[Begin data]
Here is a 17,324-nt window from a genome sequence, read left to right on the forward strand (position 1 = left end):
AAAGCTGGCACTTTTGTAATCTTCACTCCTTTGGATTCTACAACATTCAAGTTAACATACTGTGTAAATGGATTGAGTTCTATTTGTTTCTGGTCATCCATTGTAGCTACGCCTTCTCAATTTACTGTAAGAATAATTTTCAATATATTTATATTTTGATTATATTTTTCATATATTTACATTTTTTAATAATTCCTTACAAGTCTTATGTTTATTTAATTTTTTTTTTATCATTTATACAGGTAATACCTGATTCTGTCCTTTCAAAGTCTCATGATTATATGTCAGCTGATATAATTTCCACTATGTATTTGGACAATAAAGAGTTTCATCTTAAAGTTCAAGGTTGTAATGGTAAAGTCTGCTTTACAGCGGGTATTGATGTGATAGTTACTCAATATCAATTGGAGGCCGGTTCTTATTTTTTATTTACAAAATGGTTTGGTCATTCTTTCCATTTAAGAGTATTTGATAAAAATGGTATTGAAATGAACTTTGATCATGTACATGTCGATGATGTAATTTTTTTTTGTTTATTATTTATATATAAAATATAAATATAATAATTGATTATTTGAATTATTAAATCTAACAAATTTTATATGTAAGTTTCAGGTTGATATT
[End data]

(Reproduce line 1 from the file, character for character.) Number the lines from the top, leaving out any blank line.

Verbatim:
Here is a 17,324-nt window from a genome sequence, read left to right on the forward strand (position 1 = left end):